An example of this is Vicomtech itself. Experts in artificial vision and artificial intelligence, who in recent years are working intensively on autonomous cars. “We try to do what our eyes and brain do,” explains Otaegi. “We don’t get into the actions, that is, we don’t stop the car, but we try to see and understand what’s around and figure out how what’s around can evolve, where dangers can be, etc.”
They have several European projects. One of them aims to develop a more accurate, lane level mapping. “Mapping is going to be very important and requires a lot of precision. It is not enough to say how the current GPS ‘you have to go left at 500 m’; instead of navigating distance, you have to do it at lane level”, said Otaegi. The system must know the number of lanes on the road, the lane on which it runs and the lane on which it must travel. To do this, they have specialized cars in each of them and are drawing the cartography from the information they receive.
In addition, the system should be taught to identify what cameras and sensors see. “To train artificial intelligence, you need to teach them what cameras see. Today that has to be done by a person: you have to say that it is a car, that it is a pedestrian, that is the road… In a video of fifteen seconds, to identify only the objects it takes half an hour. To determine what each pixel is, one hour for a frame. We’re trying to automate this so we can process more information and train the system better and faster.”
In addition to paying attention to what happens outside the car, it can also be important to pay attention to the interior, especially in third-degree cars of autonomy. And when the car has to pass the control to the driver, it is essential that the driver is prepared for it. In fact, the accidents that have occurred have had much to do with it. “The driver knows he has to be attentive, but when the system works well, day and day, in the end the driver relaxes. So we want to know how that driver is at all times and what we propose is that the system has to take into account the external and internal situation, and act accordingly.”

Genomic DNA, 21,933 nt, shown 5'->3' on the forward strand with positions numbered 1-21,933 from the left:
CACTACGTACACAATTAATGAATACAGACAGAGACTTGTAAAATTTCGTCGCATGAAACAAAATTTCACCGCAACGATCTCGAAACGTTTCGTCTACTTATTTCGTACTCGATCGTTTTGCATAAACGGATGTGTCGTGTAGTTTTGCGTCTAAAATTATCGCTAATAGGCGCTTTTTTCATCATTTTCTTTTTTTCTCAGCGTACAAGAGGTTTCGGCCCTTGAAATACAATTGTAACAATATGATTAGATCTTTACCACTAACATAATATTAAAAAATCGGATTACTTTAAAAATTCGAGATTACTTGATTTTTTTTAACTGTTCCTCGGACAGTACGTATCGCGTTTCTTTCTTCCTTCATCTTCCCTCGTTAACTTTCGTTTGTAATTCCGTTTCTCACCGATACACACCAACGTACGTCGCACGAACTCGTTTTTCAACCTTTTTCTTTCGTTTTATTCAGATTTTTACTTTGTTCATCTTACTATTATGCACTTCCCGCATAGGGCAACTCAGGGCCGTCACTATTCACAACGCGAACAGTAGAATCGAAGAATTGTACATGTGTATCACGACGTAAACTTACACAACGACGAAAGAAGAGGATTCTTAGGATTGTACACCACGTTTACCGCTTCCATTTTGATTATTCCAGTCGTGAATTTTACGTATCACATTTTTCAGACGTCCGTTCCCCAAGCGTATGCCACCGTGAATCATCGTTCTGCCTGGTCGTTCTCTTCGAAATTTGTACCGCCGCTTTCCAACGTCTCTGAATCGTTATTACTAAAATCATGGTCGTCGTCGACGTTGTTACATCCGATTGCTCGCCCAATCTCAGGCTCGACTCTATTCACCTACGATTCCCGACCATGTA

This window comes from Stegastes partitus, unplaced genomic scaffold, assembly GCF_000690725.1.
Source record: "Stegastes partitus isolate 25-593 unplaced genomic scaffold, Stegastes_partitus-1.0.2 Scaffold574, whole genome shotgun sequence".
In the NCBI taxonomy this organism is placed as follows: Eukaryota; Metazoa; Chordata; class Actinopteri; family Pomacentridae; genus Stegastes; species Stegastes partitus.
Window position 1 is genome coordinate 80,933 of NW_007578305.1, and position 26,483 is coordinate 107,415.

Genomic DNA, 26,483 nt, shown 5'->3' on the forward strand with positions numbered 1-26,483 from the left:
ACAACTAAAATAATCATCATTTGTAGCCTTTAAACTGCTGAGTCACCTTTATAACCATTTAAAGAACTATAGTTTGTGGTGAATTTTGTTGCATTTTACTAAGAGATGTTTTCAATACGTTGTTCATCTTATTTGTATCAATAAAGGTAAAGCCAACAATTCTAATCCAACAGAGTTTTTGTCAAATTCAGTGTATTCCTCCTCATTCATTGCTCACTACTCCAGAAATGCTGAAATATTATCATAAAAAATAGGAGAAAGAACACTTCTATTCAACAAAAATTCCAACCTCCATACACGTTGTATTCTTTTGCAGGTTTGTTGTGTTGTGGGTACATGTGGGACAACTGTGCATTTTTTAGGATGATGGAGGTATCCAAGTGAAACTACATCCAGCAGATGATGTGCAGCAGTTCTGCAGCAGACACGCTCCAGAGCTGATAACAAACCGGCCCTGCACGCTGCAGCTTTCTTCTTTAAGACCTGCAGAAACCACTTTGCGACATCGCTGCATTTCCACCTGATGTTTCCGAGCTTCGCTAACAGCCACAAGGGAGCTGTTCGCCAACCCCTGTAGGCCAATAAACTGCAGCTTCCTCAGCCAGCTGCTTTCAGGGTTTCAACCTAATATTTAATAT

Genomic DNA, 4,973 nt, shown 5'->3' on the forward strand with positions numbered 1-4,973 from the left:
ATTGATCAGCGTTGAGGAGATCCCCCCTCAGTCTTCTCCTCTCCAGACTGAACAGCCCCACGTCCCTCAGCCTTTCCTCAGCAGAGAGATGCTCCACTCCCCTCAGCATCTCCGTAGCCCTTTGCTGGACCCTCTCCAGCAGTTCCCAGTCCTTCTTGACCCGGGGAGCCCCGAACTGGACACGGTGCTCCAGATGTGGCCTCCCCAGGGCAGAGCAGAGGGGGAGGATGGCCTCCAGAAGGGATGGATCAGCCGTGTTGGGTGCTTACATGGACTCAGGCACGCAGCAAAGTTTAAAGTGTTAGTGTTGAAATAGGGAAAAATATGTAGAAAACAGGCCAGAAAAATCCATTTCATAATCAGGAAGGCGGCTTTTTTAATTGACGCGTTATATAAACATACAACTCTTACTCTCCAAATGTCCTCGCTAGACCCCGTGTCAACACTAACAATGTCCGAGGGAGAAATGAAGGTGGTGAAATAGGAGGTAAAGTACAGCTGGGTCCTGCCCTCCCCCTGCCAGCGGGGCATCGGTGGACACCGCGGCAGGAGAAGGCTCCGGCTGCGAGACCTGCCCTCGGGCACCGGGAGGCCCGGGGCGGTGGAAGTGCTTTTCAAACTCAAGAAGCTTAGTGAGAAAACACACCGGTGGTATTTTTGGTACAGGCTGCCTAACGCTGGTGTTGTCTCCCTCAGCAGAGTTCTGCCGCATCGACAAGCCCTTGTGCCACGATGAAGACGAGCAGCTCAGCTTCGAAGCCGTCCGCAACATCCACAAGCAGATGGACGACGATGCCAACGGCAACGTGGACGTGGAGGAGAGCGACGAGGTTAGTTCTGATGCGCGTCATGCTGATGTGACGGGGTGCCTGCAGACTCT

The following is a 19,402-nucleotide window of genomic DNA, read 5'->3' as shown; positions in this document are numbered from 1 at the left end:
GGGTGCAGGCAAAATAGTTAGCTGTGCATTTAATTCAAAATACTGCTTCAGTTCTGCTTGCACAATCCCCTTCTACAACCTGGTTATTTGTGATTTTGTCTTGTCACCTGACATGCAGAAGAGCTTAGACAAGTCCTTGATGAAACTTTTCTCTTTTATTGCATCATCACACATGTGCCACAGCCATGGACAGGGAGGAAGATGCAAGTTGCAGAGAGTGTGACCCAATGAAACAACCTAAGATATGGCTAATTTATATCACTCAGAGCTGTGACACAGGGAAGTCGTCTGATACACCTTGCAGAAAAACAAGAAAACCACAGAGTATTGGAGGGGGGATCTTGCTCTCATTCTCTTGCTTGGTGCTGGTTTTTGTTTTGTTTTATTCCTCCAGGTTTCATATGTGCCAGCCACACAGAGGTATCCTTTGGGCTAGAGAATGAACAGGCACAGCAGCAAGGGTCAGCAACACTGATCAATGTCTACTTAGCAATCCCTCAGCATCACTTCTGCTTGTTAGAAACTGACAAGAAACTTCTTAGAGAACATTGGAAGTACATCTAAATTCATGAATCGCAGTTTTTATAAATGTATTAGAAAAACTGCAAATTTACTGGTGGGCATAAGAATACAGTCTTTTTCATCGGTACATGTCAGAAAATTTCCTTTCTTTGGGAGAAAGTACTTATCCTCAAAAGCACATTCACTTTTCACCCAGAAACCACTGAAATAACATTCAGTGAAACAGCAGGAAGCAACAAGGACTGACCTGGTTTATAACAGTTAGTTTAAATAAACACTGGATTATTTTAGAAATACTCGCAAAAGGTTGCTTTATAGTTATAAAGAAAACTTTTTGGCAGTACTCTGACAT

To do this, the interior cameras measure different parameters: eye direction, opening and closing time, shooting frequency, head position, head position, whether or not it speaks… Thus, they calculate the driver’s condition and, depending on it and what is outside, the car will act in one way or another.
Key in artificial intelligence
There is a lot of work to be done, the big challenge is artificial intelligence, according to Otaegi. “When we put ourselves behind the wheel we have been seeing and learning things for 18 years, the brain is trained and knows what anything appears to it. We have to pass that to a machine. We will teach the machine what each thing is and what it should do in every situation. That’s very difficult, that’s the key, especially in artificial intelligence and machine learning.”